Fourier transform spectrometry is a technique in which the

spectrum of a light source is estimated by taking the following steps:

An interferometer that can generate a large optical path difference will allow a high physical resolution in the spectrum domain. Since a Michelson interferometer cannot produce an infinite optical path difference, the autocorrelation signal produced will always be truncated, that is, multiplied by a rectangle (or boxcar) function. Since the interferogram is Fourier-transformed, this means that all the spectrum gets convoluted with a sinc function. The greater the optical path difference, the larger is the rectangle and the narrower the sinc is.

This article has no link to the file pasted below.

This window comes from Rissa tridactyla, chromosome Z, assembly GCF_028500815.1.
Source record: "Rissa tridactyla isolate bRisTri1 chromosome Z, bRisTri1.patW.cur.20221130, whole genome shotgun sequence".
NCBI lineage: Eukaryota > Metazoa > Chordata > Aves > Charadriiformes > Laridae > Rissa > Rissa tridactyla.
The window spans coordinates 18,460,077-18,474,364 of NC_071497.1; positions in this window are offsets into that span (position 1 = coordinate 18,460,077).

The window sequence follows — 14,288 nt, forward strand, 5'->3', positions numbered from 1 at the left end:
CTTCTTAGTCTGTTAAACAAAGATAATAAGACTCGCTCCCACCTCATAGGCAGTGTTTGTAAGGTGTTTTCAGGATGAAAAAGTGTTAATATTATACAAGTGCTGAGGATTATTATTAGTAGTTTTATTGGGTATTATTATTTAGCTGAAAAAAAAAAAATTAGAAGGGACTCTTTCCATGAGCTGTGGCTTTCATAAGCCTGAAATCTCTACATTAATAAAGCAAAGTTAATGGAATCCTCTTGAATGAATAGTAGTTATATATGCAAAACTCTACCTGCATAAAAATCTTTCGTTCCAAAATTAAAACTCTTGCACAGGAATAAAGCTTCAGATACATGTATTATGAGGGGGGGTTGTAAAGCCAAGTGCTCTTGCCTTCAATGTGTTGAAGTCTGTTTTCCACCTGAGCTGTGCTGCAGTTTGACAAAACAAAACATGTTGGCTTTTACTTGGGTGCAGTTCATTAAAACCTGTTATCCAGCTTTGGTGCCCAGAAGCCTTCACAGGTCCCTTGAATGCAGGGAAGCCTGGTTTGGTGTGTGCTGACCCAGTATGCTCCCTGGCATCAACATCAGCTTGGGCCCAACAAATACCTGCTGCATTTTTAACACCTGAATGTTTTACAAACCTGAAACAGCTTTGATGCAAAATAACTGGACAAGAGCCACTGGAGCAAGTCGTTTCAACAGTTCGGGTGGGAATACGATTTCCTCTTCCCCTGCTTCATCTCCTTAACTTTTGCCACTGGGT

The Jacquinot (or throughput, or étendue) advantage of the Fourier transform spectrometers (over dispersive spectrometers) is the fact that information is multiplexed in a FTS so that no spatial dimension is lost to retrieve it. For a given measure time and physical resolution, a FTS will always get more photons on the detector.